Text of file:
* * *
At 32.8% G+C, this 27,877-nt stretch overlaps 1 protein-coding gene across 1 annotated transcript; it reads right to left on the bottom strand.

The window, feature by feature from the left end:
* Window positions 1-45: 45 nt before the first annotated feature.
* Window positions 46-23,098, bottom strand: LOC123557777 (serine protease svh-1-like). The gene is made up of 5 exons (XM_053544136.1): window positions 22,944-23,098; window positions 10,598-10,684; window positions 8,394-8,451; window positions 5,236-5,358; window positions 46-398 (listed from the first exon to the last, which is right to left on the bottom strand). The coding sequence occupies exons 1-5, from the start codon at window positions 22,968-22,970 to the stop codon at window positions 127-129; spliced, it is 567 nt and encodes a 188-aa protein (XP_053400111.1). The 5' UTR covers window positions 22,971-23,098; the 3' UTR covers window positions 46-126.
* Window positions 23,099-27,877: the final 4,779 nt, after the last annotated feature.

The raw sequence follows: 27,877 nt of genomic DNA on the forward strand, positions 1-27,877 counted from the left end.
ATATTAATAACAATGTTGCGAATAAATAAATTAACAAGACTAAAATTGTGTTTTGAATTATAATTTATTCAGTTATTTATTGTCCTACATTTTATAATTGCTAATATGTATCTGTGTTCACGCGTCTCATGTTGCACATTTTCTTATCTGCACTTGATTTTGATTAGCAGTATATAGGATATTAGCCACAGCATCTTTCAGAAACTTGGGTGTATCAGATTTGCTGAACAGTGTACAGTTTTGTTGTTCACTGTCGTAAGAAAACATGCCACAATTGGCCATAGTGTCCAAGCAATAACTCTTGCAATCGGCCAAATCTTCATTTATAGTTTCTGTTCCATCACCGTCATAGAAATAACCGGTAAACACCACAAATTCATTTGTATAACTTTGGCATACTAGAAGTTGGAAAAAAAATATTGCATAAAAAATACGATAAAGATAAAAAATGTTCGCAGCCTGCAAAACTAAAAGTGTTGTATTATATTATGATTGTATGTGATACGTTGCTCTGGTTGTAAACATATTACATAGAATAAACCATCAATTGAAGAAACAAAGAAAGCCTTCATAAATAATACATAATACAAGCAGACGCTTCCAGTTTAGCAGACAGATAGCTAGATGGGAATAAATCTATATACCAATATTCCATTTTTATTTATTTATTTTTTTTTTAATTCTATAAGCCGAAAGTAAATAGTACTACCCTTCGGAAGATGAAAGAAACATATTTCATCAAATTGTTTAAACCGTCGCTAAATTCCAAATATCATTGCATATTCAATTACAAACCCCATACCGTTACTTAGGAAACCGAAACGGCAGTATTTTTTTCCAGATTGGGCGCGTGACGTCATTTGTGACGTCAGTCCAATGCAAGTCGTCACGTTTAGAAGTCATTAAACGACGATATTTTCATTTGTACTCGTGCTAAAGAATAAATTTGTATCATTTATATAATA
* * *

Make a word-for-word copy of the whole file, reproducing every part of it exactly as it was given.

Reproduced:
At 32.8% G+C, this 27,877-nt stretch overlaps 1 protein-coding gene across 1 annotated transcript; it reads right to left on the bottom strand.

The window, feature by feature from the left end:
* Window positions 1-45: 45 nt before the first annotated feature.
* Window positions 46-23,098, bottom strand: LOC123557777 (serine protease svh-1-like). The gene is made up of 5 exons (XM_053544136.1): window positions 22,944-23,098; window positions 10,598-10,684; window positions 8,394-8,451; window positions 5,236-5,358; window positions 46-398 (listed from the first exon to the last, which is right to left on the bottom strand). The coding sequence occupies exons 1-5, from the start codon at window positions 22,968-22,970 to the stop codon at window positions 127-129; spliced, it is 567 nt and encodes a 188-aa protein (XP_053400111.1). The 5' UTR covers window positions 22,971-23,098; the 3' UTR covers window positions 46-126.
* Window positions 23,099-27,877: the final 4,779 nt, after the last annotated feature.

The raw sequence follows: 27,877 nt of genomic DNA on the forward strand, positions 1-27,877 counted from the left end.
ATATTAATAACAATGTTGCGAATAAATAAATTAACAAGACTAAAATTGTGTTTTGAATTATAATTTATTCAGTTATTTATTGTCCTACATTTTATAATTGCTAATATGTATCTGTGTTCACGCGTCTCATGTTGCACATTTTCTTATCTGCACTTGATTTTGATTAGCAGTATATAGGATATTAGCCACAGCATCTTTCAGAAACTTGGGTGTATCAGATTTGCTGAACAGTGTACAGTTTTGTTGTTCACTGTCGTAAGAAAACATGCCACAATTGGCCATAGTGTCCAAGCAATAACTCTTGCAATCGGCCAAATCTTCATTTATAGTTTCTGTTCCATCACCGTCATAGAAATAACCGGTAAACACCACAAATTCATTTGTATAACTTTGGCATACTAGAAGTTGGAAAAAAAATATTGCATAAAAAATACGATAAAGATAAAAAATGTTCGCAGCCTGCAAAACTAAAAGTGTTGTATTATATTATGATTGTATGTGATACGTTGCTCTGGTTGTAAACATATTACATAGAATAAACCATCAATTGAAGAAACAAAGAAAGCCTTCATAAATAATACATAATACAAGCAGACGCTTCCAGTTTAGCAGACAGATAGCTAGATGGGAATAAATCTATATACCAATATTCCATTTTTATTTATTTATTTTTTTTTTAATTCTATAAGCCGAAAGTAAATAGTACTACCCTTCGGAAGATGAAAGAAACATATTTCATCAAATTGTTTAAACCGTCGCTAAATTCCAAATATCATTGCATATTCAATTACAAACCCCATACCGTTACTTAGGAAACCGAAACGGCAGTATTTTTTTCCAGATTGGGCGCGTGACGTCATTTGTGACGTCAGTCCAATGCAAGTCGTCACGTTTAGAAGTCATTAAACGACGATATTTTCATTTGTACTCGTGCTAAAGAATAAATTTGTATCATTTATATAATA